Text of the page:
ST. PAUL — St. Paul Mayor Melvin Carter’s Twitter days aren’t over after all, despite a suspension that knocked him offline for days.

The popular social media platform suspended the mayor’s official Twitter account (@MAYORCARTER) sometime after Sept. 11 for reasons not entirely clear. As of at least last Sunday, the account’s profile page simply indicated “Account suspended. Twitter suspends accounts which violate the Twitter Rules.” No further explanation was posted.

As a result, the mayor’s Twitter history was also unavailable to public eyes, and his nearly two years of public statements on the platform were no longer visible.

Carter’s more popular personal account (@melvincarter3) remained active. It has 14,000 online followers, compared to about 7,500 for his official handle.

“My official Twitter account was suspended, apparently for impersonating myself,” said Carter, from his @melvincarter3 account on Wednesday.

Officials in the mayor’s office said it appears Twitter mistook the mayor’s official handle as an impostor account, and they worked to get the account restored through a verification process. A spokeswoman from Twitter’s media relations office said Wednesday they would confer with the mayor’s press staff. A few hours later, the account was back online.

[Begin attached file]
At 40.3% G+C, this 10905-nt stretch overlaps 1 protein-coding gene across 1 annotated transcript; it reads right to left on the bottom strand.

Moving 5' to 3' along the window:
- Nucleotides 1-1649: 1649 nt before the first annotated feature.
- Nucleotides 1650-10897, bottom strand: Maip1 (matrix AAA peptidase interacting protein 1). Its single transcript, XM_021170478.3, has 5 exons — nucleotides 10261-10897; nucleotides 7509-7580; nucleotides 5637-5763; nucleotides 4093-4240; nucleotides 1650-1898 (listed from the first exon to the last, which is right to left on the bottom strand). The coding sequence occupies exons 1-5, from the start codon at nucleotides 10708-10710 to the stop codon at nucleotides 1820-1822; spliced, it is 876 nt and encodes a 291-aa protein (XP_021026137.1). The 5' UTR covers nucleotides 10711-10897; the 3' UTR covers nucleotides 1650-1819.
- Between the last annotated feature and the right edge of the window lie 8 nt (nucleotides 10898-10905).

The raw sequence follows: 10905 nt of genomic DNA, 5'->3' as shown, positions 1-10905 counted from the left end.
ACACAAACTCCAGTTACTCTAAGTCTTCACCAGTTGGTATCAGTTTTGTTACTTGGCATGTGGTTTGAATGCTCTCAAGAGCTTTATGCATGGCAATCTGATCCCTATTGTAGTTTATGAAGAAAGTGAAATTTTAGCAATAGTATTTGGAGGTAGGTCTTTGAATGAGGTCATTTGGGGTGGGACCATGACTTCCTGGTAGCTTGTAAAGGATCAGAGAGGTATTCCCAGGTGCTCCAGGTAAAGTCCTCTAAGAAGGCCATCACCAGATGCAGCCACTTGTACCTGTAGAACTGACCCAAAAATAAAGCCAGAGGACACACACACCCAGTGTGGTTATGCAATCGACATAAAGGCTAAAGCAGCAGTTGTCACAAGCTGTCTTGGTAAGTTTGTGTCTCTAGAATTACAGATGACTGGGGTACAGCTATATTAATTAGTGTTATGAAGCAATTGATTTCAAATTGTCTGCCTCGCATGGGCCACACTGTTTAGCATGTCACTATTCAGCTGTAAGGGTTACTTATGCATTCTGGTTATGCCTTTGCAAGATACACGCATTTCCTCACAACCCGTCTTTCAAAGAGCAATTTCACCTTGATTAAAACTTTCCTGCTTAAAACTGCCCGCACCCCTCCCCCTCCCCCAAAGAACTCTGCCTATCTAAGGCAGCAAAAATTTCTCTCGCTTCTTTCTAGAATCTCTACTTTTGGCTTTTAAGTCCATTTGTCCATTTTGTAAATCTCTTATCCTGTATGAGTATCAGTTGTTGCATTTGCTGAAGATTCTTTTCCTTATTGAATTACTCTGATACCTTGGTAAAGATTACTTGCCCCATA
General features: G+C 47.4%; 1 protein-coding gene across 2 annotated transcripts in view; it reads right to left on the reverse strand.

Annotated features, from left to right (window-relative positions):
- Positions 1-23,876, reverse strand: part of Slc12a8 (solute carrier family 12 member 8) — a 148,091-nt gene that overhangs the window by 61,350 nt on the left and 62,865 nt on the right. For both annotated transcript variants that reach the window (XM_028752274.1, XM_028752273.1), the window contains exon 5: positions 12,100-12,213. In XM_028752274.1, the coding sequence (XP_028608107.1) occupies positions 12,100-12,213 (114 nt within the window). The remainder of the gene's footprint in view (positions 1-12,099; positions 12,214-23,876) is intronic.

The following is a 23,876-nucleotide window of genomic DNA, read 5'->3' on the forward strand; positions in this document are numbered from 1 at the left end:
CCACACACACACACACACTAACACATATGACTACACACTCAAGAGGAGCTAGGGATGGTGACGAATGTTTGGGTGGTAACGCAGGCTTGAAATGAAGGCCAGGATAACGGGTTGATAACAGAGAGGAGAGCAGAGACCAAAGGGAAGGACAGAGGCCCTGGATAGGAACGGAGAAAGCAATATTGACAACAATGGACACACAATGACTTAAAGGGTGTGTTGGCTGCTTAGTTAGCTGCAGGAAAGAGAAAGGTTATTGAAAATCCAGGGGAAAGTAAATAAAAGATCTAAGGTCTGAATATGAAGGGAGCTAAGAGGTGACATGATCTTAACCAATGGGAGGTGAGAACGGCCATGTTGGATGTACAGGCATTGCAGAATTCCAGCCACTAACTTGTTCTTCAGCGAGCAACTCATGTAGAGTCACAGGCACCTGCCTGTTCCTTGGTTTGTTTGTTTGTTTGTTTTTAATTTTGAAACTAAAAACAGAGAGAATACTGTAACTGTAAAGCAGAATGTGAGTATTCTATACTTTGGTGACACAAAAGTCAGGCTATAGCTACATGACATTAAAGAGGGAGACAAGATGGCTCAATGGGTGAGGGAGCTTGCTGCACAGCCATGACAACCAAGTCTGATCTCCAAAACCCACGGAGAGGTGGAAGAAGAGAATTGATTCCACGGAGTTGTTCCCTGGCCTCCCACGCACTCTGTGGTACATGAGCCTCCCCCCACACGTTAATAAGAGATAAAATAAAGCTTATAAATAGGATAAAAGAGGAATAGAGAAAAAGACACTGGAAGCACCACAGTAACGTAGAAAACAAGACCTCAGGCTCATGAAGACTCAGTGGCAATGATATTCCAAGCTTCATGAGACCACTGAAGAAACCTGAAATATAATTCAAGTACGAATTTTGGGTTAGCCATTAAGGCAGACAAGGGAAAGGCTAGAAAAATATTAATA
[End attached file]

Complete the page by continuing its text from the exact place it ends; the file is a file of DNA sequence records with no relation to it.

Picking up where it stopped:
Suspensions from Twitter are not uncommon, and appear to be on the rise given heightened concern over online threats escalating into real-world violence. Even users who have shared harrowing personal stories — including videos of threats and violence directed at themselves — have been blocked. That’s led to widespread debate over why some accounts are temporarily muted or suspended but not others.

In early August, Twitter suspended a campaign account belonging to U.S. Senate Majority Leader Mitch McConnell after the account shared a video of protesters chanting outside the Republican lawmaker’s Louisville home.

Under pressure from McConnell’s supporters, Twitter then reinstated the account two days later, and explained in a written statement that “the video contained a violent threat directed at Leader McConnell, a clear violation of the Twitter Rules.”

The statement said the video would still be available online, behind an interstitial marked “sensitive media” that users would have to click to access the content.

Twitter, which has 321 million active users, draws some 126 million users on a daily basis. The San Francisco-based company was launched in 2006 and has been publicly traded on the stock market since November 2013.